15. “When He had laid His hands on them,” thus blessing them, and most likely, He prayed for them, “He departed,” &c. Our Redeemer, in thus blessing these little children, the fruit of lawful wedlock, showed that, while He preferred continency, He did not condemn marriage. No doubt, this imposition of our Redeemer’s hands, was replete with all spiritual and temporal benedictions, and it is to be presumed, all those little children, who were thus singularly favoured, became men eminent for sanctity. Nicephorus relates that St. Ignatius Martyr, afterwards the celebrated Bishop of Antioch, was one of these little children. This condescension and paternal kindness of our Blessed Lord, to these innocent little children, shows the great care we should bestow on the young; since, upon the early education of children, will depend, in a great measure, their future conduct in life. According as the twig is bent, will it grow. “A young man, according to his way, even when he grows old, shall not depart therefrom” (Proverbs 22:6).

16. “And behold one came and said to Him.” St. Mark (10:17), tells us, this happened when “He was gone forth into the way,” from which it may be fairly inferred, that the children were blessed by Him in the house. This man, it would seem, was a man of position and of some consideration among the Jews. St. Luke (18:18), calls him “a ruler”—princeps (αρχων). He was also exceedingly rich (v. 22). From St. Mark, it would also appear that he came up to our Redeemer in the most respectful way, “kneeling before Him,” from which circumstance, as also from the fact, that “he went away sad,” (v. 22), after hearing our Redeemer’s teaching, it is clearly inferred, that he did not come to tempt our Lord; the same is inferred from its being said, that our Redeemer “loved him” (Mark 10:21), owing to his candour and innocence, so different from the hypocrisy of the Pharisees, whom He hated. Hence, he is not to be confounded with the lawyer (Luke 10:25), who proposed a similar question for the purpose of tempting Him. Moreover, St. Luke himself describes them as different persons; for, he speaks of this man in chapter 18; of the lawyer, in chapter 10.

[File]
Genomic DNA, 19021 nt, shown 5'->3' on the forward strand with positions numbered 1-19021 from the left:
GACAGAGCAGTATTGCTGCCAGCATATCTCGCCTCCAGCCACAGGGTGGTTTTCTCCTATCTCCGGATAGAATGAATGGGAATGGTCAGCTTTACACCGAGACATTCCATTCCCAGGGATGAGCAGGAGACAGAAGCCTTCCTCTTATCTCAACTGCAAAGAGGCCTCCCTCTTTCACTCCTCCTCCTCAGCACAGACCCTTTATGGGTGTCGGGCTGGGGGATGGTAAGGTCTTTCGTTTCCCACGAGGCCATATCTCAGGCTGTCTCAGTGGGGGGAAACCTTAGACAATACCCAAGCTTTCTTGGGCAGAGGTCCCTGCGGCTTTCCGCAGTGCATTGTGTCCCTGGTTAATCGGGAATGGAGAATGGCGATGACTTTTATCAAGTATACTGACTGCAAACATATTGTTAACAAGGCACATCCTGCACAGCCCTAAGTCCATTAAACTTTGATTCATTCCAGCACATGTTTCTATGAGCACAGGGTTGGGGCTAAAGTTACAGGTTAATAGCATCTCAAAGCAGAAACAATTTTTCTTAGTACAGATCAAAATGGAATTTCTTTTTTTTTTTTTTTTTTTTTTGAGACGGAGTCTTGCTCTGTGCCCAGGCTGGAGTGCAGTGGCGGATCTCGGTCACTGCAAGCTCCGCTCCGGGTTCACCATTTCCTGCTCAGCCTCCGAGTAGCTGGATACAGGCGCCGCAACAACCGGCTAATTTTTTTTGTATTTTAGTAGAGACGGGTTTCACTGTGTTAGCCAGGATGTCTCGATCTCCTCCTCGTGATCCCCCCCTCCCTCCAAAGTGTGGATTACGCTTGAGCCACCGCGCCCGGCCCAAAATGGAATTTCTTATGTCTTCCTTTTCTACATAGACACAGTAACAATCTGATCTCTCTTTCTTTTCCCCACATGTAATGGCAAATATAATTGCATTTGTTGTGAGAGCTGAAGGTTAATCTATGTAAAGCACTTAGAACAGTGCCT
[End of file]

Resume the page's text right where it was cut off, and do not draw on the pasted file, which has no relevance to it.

Good Master.” He employs this respectful form of address, in order to gain our Saviour’s good-will. He approached our Redeemer as a great Prophet, who delivered holy instructions to the people, and cured their many diseases. Hence, he calls Him “Master,” who had been distinguished for doing good.

What good shall I do that I may have life everlasting?” Moses proposed to us as the reward of obeying the Commandments, long life and temporal advantages, “qui fecerit ea vivet in eis.” Thou proposest constantly, not earthly, but heavenly blessings—not a temporal, but everlasting life. What, then, am I to do in order to gain that life?

17. Our Redeemer, seeing that this young man, however respectful and well disposed, was rather weak in faith, or, rather, had addressed Him as a mere man, distinguished for goodness and sanctity, wishes to bring him to a knowledge and faith in his Divinity, and turning the word, “good,” to His purpose, by employing it in a different and a more exalted signification, and giving it a meaning different from that which the young man intended—a thing not unusual with Him, as in the phrase, “sinite mortuos sepelire mortuos”—He says, “Why askest thou Me concerning good? One is good, God,” that is, God ALONE is “good,” of Himself essentially good, the source of all goodness in creatures, “non respuens bonitatis nomen si sibi hoc, tanquam Deo, deputaretur” (St. Hilary de Trin. Lib. 9, n. 16). Our Redeemer wishes to intimate to this young man, that, in addressing Himself as “good,” he merely regarded Him as good in a limited sense; whereas, he should consider Him as essentially good, possessing, as God, that attribute of essential goodness, which belongs to God alone; that he should either believe Him to be God, or cease addressing Him by the title of “good,” since goodness could not be attributed to Him in any sense inferior to that applied to God. In a word, having addressed our Redeemer, as good in a human, limited, participated sense, our Lord corrects him, and wishes him to regard Himself as good in a different sense, viz., possessing essential goodness, as an attribute belonging to Him as “true God.” The Greek for good” (ὅ αγαθος), means, “the good BEING,” one essentially good. The ordinary Greek has, “Why callest thou Me good?” Similar is the question (Mark 10:18; Luke 18:19), and the answer, “one is good,” &c., for which the other Evangelists have, “none is good, but God,” better suits this reading. The likelihood is that both readings are correct; that our Redeemer replied, “Why callest thou Me good?” and “Why asked thou Me concerning good?” The young man called Him, “Good Master,” and asked, “what good?” &c., to which a twofold appropriate reply is given here. In this reply, our Redeemer teaches us, that, whenever we are commended for any good, we should refer the glory of all to God, the source of all good, in whom alone we should glory; and again, after performing the best and most deserving works, like the young man in question, we should refer them all to God. It may be, that our Redeemer wishes to remind this young man, who observed the Commandments, that he still needed faith, whereby he believed God alone to be true and good; and every man to be a liar. (Jan. Gan.)